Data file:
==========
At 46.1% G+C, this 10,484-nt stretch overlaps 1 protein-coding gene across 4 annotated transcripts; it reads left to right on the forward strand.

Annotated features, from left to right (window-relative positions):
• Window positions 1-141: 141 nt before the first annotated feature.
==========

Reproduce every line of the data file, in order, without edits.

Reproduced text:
At 46.1% G+C, this 10,484-nt stretch overlaps 1 protein-coding gene across 4 annotated transcripts; it reads left to right on the forward strand.

Annotated features, from left to right (window-relative positions):
• Window positions 1-141: 141 nt before the first annotated feature.